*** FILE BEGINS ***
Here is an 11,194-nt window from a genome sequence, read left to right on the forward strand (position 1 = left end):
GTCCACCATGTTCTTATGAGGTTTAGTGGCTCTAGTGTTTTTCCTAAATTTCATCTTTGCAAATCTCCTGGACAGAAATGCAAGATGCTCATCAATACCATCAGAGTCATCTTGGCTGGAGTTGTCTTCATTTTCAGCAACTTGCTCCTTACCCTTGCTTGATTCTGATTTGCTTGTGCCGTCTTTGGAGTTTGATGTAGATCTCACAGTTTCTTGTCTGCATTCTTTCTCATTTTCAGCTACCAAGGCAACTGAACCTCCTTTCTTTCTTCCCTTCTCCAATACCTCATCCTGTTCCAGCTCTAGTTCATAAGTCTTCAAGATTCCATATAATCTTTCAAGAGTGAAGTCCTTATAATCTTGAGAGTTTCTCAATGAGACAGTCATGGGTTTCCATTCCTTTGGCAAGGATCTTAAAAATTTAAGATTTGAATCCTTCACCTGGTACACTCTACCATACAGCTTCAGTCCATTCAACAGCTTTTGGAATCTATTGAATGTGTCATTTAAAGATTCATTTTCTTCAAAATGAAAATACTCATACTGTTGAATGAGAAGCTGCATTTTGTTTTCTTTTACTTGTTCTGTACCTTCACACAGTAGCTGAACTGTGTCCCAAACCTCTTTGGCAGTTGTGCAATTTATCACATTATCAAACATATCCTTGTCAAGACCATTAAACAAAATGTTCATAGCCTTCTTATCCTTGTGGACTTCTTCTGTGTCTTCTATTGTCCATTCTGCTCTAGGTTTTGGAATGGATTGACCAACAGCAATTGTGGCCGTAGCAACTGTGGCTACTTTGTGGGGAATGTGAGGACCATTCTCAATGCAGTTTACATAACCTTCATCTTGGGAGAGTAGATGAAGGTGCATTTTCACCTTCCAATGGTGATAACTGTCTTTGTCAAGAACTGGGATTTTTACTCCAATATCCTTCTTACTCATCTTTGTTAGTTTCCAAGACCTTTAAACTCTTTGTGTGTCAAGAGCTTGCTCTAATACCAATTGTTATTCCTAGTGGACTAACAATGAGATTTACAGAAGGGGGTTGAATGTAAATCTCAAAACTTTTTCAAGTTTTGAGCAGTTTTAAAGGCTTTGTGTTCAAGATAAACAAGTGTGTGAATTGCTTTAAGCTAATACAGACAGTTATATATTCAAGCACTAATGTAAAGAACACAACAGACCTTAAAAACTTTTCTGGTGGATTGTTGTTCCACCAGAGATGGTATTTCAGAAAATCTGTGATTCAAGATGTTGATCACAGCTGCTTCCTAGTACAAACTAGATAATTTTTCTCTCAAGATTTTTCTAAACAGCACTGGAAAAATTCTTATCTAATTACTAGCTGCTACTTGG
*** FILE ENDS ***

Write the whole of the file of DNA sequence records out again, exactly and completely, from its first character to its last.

Here is an 11,194-nt window from a genome sequence, read left to right on the forward strand (position 1 = left end):
GTCCACCATGTTCTTATGAGGTTTAGTGGCTCTAGTGTTTTTCCTAAATTTCATCTTTGCAAATCTCCTGGACAGAAATGCAAGATGCTCATCAATACCATCAGAGTCATCTTGGCTGGAGTTGTCTTCATTTTCAGCAACTTGCTCCTTACCCTTGCTTGATTCTGATTTGCTTGTGCCGTCTTTGGAGTTTGATGTAGATCTCACAGTTTCTTGTCTGCATTCTTTCTCATTTTCAGCTACCAAGGCAACTGAACCTCCTTTCTTTCTTCCCTTCTCCAATACCTCATCCTGTTCCAGCTCTAGTTCATAAGTCTTCAAGATTCCATATAATCTTTCAAGAGTGAAGTCCTTATAATCTTGAGAGTTTCTCAATGAGACAGTCATGGGTTTCCATTCCTTTGGCAAGGATCTTAAAAATTTAAGATTTGAATCCTTCACCTGGTACACTCTACCATACAGCTTCAGTCCATTCAACAGCTTTTGGAATCTATTGAATGTGTCATTTAAAGATTCATTTTCTTCAAAATGAAAATACTCATACTGTTGAATGAGAAGCTGCATTTTGTTTTCTTTTACTTGTTCTGTACCTTCACACAGTAGCTGAACTGTGTCCCAAACCTCTTTGGCAGTTGTGCAATTTATCACATTATCAAACATATCCTTGTCAAGACCATTAAACAAAATGTTCATAGCCTTCTTATCCTTGTGGACTTCTTCTGTGTCTTCTATTGTCCATTCTGCTCTAGGTTTTGGAATGGATTGACCAACAGCAATTGTGGCCGTAGCAACTGTGGCTACTTTGTGGGGAATGTGAGGACCATTCTCAATGCAGTTTACATAACCTTCATCTTGGGAGAGTAGATGAAGGTGCATTTTCACCTTCCAATGGTGATAACTGTCTTTGTCAAGAACTGGGATTTTTACTCCAATATCCTTCTTACTCATCTTTGTTAGTTTCCAAGACCTTTAAACTCTTTGTGTGTCAAGAGCTTGCTCTAATACCAATTGTTATTCCTAGTGGACTAACAATGAGATTTACAGAAGGGGGTTGAATGTAAATCTCAAAACTTTTTCAAGTTTTGAGCAGTTTTAAAGGCTTTGTGTTCAAGATAAACAAGTGTGTGAATTGCTTTAAGCTAATACAGACAGTTATATATTCAAGCACTAATGTAAAGAACACAACAGACCTTAAAAACTTTTCTGGTGGATTGTTGTTCCACCAGAGATGGTATTTCAGAAAATCTGTGATTCAAGATGTTGATCACAGCTGCTTCCTAGTACAAACTAGATAATTTTTCTCTCAAGATTTTTCTAAACAGCACTGGAAAAATTCTTATCTAATTACTAGCTGCTACTTGG